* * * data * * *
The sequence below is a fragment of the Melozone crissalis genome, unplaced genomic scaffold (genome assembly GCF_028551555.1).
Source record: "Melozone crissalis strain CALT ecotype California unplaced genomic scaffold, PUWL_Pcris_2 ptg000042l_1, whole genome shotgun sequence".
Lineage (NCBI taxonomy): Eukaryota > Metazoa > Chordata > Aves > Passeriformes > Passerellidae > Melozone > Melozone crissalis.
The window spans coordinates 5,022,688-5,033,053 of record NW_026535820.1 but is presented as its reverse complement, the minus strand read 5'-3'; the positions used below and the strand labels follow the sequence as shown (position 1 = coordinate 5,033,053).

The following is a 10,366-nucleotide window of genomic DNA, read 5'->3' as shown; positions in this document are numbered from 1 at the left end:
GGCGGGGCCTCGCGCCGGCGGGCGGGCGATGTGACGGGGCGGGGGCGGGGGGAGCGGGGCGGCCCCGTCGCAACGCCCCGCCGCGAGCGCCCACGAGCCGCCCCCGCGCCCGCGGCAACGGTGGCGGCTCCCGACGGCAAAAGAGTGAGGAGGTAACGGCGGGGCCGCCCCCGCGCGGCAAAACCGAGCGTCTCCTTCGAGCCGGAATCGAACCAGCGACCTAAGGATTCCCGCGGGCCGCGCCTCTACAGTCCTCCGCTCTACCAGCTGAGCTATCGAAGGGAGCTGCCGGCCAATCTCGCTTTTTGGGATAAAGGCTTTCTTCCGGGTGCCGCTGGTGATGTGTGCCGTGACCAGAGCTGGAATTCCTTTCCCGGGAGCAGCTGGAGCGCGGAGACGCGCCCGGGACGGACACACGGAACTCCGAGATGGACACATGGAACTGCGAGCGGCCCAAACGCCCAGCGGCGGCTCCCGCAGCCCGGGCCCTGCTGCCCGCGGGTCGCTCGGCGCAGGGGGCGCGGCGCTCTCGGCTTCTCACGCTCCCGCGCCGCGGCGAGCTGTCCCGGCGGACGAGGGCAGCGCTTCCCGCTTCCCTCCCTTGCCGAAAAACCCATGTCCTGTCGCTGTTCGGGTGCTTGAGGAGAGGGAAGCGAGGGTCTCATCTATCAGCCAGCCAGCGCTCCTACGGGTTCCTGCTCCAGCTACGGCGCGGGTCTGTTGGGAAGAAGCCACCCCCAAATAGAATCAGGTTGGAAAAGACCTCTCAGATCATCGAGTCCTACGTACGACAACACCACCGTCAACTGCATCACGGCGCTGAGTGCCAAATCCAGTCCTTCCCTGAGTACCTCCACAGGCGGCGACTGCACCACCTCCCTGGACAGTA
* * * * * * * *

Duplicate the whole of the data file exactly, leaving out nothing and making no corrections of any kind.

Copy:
The sequence below is a fragment of the Melozone crissalis genome, unplaced genomic scaffold (genome assembly GCF_028551555.1).
Source record: "Melozone crissalis strain CALT ecotype California unplaced genomic scaffold, PUWL_Pcris_2 ptg000042l_1, whole genome shotgun sequence".
Lineage (NCBI taxonomy): Eukaryota > Metazoa > Chordata > Aves > Passeriformes > Passerellidae > Melozone > Melozone crissalis.
The window spans coordinates 5,022,688-5,033,053 of record NW_026535820.1 but is presented as its reverse complement, the minus strand read 5'-3'; the positions used below and the strand labels follow the sequence as shown (position 1 = coordinate 5,033,053).

The following is a 10,366-nucleotide window of genomic DNA, read 5'->3' as shown; positions in this document are numbered from 1 at the left end:
GGCGGGGCCTCGCGCCGGCGGGCGGGCGATGTGACGGGGCGGGGGCGGGGGGAGCGGGGCGGCCCCGTCGCAACGCCCCGCCGCGAGCGCCCACGAGCCGCCCCCGCGCCCGCGGCAACGGTGGCGGCTCCCGACGGCAAAAGAGTGAGGAGGTAACGGCGGGGCCGCCCCCGCGCGGCAAAACCGAGCGTCTCCTTCGAGCCGGAATCGAACCAGCGACCTAAGGATTCCCGCGGGCCGCGCCTCTACAGTCCTCCGCTCTACCAGCTGAGCTATCGAAGGGAGCTGCCGGCCAATCTCGCTTTTTGGGATAAAGGCTTTCTTCCGGGTGCCGCTGGTGATGTGTGCCGTGACCAGAGCTGGAATTCCTTTCCCGGGAGCAGCTGGAGCGCGGAGACGCGCCCGGGACGGACACACGGAACTCCGAGATGGACACATGGAACTGCGAGCGGCCCAAACGCCCAGCGGCGGCTCCCGCAGCCCGGGCCCTGCTGCCCGCGGGTCGCTCGGCGCAGGGGGCGCGGCGCTCTCGGCTTCTCACGCTCCCGCGCCGCGGCGAGCTGTCCCGGCGGACGAGGGCAGCGCTTCCCGCTTCCCTCCCTTGCCGAAAAACCCATGTCCTGTCGCTGTTCGGGTGCTTGAGGAGAGGGAAGCGAGGGTCTCATCTATCAGCCAGCCAGCGCTCCTACGGGTTCCTGCTCCAGCTACGGCGCGGGTCTGTTGGGAAGAAGCCACCCCCAAATAGAATCAGGTTGGAAAAGACCTCTCAGATCATCGAGTCCTACGTACGACAACACCACCGTCAACTGCATCACGGCGCTGAGTGCCAAATCCAGTCCTTCCCTGAGTACCTCCACAGGCGGCGACTGCACCACCTCCCTGGACAGTA